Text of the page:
Big Little/Grande pequeño; Quiet Loud/Silencio ruidoso by Leslie Patricelli

Big Little/Grande pequeño 9780763699666; Quiet Loud/Silencio ruidoso 9780763699765 by Leslie Patricelli. Candlewick, 2018.51xLTuofGaL__AC_US218_

51D+WSDVdxL__AC_US218_Format: Board books

Rating: 1-5 (5 is an excellent or a Starred review) 3.5

Genre:  Concept books: opposites

What did you like about the book? Patricelli’s adorable diapered, one-haired baby returns to illustrate the concepts of big and little, and quiet and loud. In parallel English and Spanish text, familiar objects and creatures are compared in the author’s signature acrylic drawings outlined in black. Both books end with naptime, and spreads of other objects which illustrate the concept. I can imagine little fingers pointing to the sweet pictures regardless of whether they are old enough to grasp the concepts.

To whom would you recommend this book?  Families who seek to increase dual language acquisition for young children should enjoy this

Who should buy this book? Day cares and public libraries, especially where Spanish language books are popular

Where would you shelve it ? Board books

Should we (librarians/readers) put this on the top of our “to read” piles? No

Reviewer’s Name, Library (or school), City and State: Stephanie Tournas, Robbins Library, Arlington, MA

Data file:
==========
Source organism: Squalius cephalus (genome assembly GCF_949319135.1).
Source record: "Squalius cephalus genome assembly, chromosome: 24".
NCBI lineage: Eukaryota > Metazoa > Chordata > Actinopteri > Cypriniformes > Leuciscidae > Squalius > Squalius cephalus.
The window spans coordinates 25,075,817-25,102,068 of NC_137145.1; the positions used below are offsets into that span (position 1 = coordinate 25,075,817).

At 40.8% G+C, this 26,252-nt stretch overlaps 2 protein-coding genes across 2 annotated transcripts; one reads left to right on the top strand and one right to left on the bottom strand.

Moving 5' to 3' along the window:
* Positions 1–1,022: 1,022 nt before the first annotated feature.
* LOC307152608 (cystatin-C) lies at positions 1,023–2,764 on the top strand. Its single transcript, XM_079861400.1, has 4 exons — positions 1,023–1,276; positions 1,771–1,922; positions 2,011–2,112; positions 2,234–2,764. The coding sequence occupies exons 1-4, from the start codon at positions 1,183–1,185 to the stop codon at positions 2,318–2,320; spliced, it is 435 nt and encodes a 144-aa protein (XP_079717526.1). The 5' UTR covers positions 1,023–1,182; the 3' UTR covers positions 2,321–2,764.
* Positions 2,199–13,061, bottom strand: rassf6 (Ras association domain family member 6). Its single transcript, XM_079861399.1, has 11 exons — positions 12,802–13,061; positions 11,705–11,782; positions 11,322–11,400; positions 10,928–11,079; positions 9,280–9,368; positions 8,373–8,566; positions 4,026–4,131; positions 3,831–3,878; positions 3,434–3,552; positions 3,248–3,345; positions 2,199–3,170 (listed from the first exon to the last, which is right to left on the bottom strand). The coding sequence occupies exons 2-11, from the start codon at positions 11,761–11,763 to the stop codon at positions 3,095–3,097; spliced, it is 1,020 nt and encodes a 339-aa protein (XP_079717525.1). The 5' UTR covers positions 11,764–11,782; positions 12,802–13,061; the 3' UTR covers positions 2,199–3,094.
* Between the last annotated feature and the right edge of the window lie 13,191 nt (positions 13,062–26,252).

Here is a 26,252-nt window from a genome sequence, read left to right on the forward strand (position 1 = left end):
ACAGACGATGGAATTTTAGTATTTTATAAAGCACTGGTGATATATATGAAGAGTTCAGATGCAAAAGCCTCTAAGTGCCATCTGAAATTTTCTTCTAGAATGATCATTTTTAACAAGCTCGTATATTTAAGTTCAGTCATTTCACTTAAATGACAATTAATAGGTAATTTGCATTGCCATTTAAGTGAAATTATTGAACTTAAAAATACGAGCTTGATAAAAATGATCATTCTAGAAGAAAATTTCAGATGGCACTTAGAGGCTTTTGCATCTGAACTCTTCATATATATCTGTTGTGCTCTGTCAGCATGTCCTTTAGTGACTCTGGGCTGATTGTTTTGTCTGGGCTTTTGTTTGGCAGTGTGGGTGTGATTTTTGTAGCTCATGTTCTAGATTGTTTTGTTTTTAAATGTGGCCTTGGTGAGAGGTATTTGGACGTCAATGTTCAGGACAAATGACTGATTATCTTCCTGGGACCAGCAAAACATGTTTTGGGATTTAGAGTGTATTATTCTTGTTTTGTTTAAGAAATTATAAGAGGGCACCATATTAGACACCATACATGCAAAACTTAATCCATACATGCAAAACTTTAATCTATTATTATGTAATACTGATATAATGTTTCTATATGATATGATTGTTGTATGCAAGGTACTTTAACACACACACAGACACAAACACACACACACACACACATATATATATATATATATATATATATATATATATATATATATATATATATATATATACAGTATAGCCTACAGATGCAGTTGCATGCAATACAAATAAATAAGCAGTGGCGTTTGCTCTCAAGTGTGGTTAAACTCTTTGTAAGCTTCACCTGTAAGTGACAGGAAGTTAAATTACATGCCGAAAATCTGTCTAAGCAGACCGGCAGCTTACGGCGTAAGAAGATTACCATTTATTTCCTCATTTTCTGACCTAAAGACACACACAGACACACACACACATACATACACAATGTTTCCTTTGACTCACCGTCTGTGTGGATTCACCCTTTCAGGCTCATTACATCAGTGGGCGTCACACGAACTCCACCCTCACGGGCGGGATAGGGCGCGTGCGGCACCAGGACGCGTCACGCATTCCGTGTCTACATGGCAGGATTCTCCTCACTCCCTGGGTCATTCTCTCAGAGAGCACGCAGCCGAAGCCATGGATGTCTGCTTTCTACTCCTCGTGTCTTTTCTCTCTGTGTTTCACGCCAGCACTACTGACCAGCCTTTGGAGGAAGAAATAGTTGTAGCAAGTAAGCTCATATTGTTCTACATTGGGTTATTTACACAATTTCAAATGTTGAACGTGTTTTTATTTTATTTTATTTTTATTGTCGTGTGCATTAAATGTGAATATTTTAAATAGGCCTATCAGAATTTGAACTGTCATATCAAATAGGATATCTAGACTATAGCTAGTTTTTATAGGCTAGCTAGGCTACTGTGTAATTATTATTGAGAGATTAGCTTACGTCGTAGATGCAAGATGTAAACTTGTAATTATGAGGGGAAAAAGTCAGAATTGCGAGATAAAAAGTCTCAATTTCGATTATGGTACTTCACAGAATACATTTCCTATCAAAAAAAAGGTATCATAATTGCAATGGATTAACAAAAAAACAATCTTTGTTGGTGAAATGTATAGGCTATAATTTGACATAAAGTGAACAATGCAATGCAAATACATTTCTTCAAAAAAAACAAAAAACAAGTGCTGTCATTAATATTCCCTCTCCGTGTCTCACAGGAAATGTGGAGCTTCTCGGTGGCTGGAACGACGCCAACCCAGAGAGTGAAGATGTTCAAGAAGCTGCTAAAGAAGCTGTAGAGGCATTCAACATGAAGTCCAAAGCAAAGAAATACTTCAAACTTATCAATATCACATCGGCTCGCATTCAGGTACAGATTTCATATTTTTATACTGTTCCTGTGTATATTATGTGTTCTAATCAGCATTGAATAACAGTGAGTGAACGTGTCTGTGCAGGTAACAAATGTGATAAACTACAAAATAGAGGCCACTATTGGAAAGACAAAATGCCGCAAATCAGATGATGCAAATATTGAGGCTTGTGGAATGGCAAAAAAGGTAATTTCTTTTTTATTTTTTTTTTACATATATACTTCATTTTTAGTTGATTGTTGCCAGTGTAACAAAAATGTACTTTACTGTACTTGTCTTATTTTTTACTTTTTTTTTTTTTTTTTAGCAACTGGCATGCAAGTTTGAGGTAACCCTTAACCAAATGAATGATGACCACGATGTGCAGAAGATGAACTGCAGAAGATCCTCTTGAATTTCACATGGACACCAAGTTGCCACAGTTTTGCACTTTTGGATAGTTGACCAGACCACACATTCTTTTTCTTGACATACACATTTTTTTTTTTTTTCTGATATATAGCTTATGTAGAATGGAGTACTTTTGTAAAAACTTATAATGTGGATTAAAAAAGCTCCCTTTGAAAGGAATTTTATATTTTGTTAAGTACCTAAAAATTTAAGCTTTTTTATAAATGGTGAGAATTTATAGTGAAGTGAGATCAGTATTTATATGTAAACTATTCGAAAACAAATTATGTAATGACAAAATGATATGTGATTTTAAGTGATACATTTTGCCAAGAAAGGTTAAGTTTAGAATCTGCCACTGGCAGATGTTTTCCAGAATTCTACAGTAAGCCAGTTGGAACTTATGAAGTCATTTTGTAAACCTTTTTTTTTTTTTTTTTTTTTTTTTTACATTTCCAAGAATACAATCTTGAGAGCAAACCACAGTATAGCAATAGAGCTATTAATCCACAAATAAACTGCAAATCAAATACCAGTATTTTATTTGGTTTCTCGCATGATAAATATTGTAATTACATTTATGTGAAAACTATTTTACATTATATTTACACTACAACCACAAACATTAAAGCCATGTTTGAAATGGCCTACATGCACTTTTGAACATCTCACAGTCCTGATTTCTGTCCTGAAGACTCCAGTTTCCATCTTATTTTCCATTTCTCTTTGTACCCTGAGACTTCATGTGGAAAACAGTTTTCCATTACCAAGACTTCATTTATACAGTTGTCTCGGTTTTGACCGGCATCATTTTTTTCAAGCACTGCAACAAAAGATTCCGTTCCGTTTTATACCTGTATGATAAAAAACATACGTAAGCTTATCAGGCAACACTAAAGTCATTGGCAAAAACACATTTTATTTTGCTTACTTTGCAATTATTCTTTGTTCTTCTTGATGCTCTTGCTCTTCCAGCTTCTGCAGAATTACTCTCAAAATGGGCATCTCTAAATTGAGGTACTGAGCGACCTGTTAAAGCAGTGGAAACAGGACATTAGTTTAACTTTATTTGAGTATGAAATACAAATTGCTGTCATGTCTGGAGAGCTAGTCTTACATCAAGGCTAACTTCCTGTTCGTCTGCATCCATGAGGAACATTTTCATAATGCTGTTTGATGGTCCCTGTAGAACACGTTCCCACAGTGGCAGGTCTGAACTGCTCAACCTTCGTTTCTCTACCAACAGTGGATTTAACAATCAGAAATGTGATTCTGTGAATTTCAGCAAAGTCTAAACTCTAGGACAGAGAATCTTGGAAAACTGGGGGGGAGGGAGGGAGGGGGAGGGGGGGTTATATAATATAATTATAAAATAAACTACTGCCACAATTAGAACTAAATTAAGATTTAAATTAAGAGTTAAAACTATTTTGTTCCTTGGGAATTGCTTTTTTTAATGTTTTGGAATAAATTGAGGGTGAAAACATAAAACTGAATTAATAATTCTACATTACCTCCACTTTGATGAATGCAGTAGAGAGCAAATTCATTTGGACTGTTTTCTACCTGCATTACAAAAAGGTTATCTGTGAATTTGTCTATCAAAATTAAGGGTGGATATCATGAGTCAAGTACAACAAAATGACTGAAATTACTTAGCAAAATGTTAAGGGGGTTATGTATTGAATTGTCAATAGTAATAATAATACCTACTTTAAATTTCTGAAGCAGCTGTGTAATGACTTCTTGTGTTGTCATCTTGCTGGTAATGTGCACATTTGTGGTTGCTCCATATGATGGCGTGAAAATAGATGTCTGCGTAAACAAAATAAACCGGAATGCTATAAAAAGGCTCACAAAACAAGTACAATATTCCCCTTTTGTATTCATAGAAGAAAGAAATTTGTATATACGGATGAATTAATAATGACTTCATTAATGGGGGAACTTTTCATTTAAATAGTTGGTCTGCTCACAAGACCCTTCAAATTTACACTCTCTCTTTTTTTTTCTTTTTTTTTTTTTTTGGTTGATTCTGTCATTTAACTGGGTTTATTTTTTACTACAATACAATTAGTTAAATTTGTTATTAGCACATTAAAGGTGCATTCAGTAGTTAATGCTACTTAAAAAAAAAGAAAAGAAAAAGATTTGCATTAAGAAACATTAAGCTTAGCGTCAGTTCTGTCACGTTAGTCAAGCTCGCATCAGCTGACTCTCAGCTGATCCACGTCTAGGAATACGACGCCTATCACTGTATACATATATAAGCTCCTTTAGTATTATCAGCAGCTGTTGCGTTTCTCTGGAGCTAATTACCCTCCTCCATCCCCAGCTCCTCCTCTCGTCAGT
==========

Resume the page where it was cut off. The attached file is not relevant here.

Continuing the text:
Date of review: September 24, 2018

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Dig to Disaster: A Miss Mallard Mystery by Robert Quakenbush; Texas Trail to Calamity: A Miss Mallard Mystery by Robert Quakenbush

Dig to Disaster: A Miss Mallard Mystery 9781534413139; Texas Trail to Calamity: A Miss Mallard Mystery 9781534413108, by Robert Quakenbush. Aladdin Quix, 2018.

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51nD-Ro-kxL__AC_US218_Format: Hardcover

Rating: 1-5 (5 is an excellent or a Starred review) 4

Genre:  Mystery

What did you like about the book? These short, easy to read mysteries feature short sentences, action and intrigue that begin right away, and a glossary of words, bold in the text, that may be unfamiliar to readers. The main protagonist, Miss Mallard, is likeable and reasonable, and her feathered cohorts are blundering and comic. Profuse illustrations add to the accessibility of the story. Originally published in the 1980’s, these still have a place in children’s collections for their warmth and readability. The typeface is quite large, making this series a contender for readers with limited sight.

To whom would you recommend this book?  For animal loving young mystery readers, ages 5-8, these are on the same level as the Cam Jansen mysteries.

Who should buy this book? Elementary school and public libraries

Where would you shelve it ? Children’s fiction

Should we (librarians/readers) put this on the top of our “to read” piles? Take a look at one, as the series may be the perfect book for an early or reluctant reader.

Reviewer’s Name, Library (or school), City and State: Stephanie Tournas, Robbins Library, Arlington, MA

Date of review: September 24, 2018